Pause for thought
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A phrase I don’t hear much in religious circles these days was quite common in my youth, “I’m going to put the fear of God in him”!

I don’t know what it’s like in your church, but certainly in mine, we are happy, joyous and cheerful worshippers.

Praise fills our thoughts, actions, and prayers.

We go as far as to sing the words of Bill & Gloria Gaither:

Because He lives, I can face tomorrow; Because He lives, all fear is gone!

And there is truth in those words, because the fear that is gone is that we would have to spend eternity outside of God’s eternal presence.

But there is a holy fear we should cultivate because it informs our perspective of who God is and our relationship with him.

I encourage you to perform an internet search of the phrase “the fear of the Lord” and you will find it liberally throughout the Old Testament, especially in Psalms and Proverbs that are a distillation of Jewish belief before the advent of the Messiah:

In the fear of the Lord is strong confidence: and his children shall have a place of refuge. Proverbs 14:26 KJV

The fear of the Lord is a fountain of life, to depart from the snares of death. Proverbs 14:27 KJV

Better is little with the fear of the Lord than great treasure and trouble therewith. Proverbs 15:16 KJV

The fear of the Lord is the instruction of wisdom; and before honour is humility. Proverbs 15:33 KJV

…and many, many more!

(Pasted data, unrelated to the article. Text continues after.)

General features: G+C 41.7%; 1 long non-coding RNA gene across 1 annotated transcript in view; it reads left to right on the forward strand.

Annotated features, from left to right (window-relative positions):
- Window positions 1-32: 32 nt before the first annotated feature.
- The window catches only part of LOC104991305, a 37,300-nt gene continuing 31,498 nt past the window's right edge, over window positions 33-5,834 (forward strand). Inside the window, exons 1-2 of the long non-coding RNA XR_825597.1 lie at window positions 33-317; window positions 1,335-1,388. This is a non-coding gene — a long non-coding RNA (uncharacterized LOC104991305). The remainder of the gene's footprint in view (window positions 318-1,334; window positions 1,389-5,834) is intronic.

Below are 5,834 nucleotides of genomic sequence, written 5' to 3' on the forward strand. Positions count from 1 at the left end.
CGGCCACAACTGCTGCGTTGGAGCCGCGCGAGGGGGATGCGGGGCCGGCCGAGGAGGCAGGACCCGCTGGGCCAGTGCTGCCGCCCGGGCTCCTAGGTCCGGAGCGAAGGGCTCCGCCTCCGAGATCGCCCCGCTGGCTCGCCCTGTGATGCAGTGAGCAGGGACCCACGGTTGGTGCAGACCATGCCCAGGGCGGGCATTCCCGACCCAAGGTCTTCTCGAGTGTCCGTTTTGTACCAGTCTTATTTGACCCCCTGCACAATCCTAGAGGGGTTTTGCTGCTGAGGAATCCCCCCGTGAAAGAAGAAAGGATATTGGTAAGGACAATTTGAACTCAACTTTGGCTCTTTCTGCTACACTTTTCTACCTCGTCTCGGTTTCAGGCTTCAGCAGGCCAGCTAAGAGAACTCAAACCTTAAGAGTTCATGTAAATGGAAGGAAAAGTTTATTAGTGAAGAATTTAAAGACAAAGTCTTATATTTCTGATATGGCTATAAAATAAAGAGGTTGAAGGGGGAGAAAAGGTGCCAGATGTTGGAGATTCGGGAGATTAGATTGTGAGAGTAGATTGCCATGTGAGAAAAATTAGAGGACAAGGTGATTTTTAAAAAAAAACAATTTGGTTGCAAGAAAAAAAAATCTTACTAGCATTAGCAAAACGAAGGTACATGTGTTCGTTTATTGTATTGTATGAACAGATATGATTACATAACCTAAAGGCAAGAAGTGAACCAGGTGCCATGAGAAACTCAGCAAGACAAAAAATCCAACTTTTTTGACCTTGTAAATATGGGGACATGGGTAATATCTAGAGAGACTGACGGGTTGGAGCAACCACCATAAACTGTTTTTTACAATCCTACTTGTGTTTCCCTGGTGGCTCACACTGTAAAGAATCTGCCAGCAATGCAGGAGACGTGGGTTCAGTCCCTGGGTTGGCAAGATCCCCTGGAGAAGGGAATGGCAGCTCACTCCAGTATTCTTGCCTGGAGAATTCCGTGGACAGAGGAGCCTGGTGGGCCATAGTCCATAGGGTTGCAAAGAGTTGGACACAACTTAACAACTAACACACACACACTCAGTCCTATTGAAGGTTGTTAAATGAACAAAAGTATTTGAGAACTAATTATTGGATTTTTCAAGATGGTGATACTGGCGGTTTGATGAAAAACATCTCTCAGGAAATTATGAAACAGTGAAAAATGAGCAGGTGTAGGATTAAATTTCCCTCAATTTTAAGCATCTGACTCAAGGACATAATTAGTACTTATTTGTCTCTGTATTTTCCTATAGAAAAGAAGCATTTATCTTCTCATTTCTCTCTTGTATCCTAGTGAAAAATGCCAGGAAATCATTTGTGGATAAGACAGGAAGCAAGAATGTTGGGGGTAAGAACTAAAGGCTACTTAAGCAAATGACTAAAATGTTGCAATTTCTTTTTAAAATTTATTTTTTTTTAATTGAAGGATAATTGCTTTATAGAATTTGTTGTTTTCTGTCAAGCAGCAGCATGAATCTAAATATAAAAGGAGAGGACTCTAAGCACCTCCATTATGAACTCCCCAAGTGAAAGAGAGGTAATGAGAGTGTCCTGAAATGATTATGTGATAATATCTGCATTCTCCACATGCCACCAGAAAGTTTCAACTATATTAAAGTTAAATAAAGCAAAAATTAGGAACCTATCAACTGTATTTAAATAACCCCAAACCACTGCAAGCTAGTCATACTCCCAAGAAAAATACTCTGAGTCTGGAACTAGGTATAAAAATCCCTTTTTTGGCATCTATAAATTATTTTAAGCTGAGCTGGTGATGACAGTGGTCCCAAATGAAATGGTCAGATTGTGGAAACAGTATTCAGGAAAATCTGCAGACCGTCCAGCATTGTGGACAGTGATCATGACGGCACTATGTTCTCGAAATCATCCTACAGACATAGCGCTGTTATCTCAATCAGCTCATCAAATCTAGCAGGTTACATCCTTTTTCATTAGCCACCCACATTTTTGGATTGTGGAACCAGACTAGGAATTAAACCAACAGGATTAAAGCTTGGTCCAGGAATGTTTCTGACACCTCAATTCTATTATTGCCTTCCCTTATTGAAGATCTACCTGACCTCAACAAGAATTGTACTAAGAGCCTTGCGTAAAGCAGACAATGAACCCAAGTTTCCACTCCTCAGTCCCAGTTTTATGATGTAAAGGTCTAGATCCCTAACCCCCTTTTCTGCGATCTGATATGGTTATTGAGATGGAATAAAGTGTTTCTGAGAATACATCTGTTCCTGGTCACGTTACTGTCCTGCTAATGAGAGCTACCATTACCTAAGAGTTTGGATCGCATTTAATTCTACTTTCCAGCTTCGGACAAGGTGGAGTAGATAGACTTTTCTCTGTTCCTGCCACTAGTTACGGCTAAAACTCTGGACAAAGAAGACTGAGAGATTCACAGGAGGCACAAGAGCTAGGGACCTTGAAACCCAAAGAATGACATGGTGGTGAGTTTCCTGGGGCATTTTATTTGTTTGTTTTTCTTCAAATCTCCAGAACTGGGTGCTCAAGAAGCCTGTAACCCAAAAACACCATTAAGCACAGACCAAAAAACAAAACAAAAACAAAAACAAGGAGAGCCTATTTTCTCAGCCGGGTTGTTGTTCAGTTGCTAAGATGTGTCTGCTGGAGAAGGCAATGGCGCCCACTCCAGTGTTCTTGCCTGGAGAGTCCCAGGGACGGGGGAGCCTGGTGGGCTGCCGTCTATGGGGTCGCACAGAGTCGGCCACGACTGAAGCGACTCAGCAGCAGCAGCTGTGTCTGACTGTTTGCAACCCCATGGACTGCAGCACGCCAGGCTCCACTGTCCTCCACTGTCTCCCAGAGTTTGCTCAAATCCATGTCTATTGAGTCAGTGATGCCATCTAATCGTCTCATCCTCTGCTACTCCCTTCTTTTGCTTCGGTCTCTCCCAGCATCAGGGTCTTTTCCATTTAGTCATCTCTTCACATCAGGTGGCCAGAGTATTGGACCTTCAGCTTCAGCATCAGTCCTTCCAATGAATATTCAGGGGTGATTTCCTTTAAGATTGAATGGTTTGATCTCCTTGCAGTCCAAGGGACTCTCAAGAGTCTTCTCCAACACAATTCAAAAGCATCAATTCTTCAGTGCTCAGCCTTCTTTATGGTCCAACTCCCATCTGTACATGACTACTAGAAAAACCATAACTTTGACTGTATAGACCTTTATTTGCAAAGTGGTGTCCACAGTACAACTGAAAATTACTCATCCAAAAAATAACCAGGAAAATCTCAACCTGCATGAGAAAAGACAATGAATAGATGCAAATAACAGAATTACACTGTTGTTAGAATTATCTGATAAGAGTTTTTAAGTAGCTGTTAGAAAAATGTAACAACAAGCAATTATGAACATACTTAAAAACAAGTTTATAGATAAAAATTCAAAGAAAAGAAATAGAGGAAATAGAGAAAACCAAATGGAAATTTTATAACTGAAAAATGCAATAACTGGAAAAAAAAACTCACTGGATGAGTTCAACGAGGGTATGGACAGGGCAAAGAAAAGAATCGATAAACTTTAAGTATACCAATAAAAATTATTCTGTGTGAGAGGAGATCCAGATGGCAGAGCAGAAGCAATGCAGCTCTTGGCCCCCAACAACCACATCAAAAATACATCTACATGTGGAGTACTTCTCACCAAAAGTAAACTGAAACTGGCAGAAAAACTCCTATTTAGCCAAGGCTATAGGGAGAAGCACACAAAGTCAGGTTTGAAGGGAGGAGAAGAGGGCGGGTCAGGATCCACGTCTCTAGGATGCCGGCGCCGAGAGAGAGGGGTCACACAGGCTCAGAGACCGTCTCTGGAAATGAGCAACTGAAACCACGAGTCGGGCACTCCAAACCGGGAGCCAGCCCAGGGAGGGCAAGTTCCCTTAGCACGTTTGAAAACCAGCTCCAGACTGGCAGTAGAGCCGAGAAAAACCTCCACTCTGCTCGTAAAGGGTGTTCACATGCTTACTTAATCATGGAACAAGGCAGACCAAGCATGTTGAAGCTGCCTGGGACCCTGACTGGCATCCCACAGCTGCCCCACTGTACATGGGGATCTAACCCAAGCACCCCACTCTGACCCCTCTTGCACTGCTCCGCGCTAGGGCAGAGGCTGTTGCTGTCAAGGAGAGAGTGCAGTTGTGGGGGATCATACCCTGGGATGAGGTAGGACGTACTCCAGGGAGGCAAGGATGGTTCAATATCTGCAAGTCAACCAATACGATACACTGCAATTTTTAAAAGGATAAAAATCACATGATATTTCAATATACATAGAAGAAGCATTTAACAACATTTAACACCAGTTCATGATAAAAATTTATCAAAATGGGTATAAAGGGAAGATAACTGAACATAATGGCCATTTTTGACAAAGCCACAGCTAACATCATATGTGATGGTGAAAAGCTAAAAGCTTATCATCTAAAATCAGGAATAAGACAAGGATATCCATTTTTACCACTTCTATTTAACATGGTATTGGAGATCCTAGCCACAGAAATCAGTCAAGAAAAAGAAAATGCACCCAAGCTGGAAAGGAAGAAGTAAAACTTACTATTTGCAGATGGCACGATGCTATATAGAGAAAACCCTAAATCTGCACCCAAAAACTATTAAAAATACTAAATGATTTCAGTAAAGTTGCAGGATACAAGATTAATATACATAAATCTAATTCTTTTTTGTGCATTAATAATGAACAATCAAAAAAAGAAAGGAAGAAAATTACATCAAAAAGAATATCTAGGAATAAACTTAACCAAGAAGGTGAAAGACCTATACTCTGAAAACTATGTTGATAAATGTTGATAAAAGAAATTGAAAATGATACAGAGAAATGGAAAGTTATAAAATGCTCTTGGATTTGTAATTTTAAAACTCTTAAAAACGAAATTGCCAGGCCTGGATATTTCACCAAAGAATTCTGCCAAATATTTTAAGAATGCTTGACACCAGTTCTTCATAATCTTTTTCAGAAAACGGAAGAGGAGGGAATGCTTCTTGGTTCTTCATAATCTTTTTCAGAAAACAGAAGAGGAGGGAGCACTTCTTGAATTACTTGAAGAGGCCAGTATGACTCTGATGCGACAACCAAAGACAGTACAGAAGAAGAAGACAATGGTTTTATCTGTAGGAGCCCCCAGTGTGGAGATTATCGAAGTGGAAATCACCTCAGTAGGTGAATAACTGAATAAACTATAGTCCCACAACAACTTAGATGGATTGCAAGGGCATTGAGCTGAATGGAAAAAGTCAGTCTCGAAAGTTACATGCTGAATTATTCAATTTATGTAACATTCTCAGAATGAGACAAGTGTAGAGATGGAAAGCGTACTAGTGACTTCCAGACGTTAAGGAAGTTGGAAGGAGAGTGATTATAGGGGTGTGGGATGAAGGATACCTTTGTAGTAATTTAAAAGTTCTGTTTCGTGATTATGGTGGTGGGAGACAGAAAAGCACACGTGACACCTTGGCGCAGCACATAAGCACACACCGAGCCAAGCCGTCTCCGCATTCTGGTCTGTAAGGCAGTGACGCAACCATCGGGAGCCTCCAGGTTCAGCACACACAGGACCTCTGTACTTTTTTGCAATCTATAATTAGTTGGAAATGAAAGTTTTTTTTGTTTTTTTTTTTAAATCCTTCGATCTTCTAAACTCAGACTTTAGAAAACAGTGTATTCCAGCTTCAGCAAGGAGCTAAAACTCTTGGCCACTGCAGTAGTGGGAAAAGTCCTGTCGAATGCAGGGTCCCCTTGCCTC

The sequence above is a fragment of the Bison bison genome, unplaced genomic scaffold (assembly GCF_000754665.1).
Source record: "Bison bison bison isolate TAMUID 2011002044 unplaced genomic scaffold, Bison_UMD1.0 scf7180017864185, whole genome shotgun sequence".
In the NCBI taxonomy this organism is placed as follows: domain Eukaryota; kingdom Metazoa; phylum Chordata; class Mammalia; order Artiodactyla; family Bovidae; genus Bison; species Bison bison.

And only once in the News Testament:

“The church then had peace throughout Judea, Galilee, and Samaria, and it became stronger as the believers lived in the fear of the Lord. And with the encouragement of the Holy Spirit, it also grew in numbers.” Acts 9:31 NLT

We are comforted in our worship by the thought of Jesus as a friend and brother, (“What a friend we have in Jesus…”) and he certainly is those.

But he's not our "good buddy" or "co-pilot." His ways and thoughts are incomparably higher. We must approach God with awe and reverence. He came down to our level to identify with us, but we must remember that’s not his natural state. This is why not even Moses could enter the tabernacle when God's presence filled it.

I think the problem is with our word “fear”.

Fear in our experience is what initiates our “fight or flight” reflexes and usually reflects danger or dread, whether that is the imaginary monster hiding in our childhood closet, or the warning rattle of a venemous snake.

But the biblical word for fear is not usually used in that way. There it connotes awe, reverence, and overwhelming power and capability. It is that very power and capability that draws us into Him, rather than driving us away, because there is safety and security and serenity! Look again at the reference above in Proverbs 14:26 — the fear of the Lord provides refuge!

I often find myself explaining to others that the word “worship” derives from “worth” and “ship” and means to estimate how valuable something or someone is. To be “worthy” comes from the same source and means to have true value.

John the Apostle inspires G.F. Handel to set the words of Revelation 5:12 to music: “Worthy is the Lamb who was slain — to receive power and riches and wisdom and strength and honor and glory and blessing.”

Let us make sure that our praise and worship is infused with a proper measure of awe, respect, and recognition of the worthiness of the God we adore — in other words “the fear of the Lord”.

It’s the beginning of wisdom, and we might just find that Luke’s words in Acts 9:31 come true for us too!

Blessings on you and yours, Jim Black

P.S. if you’d like to read previous ruminations of mine they can be found at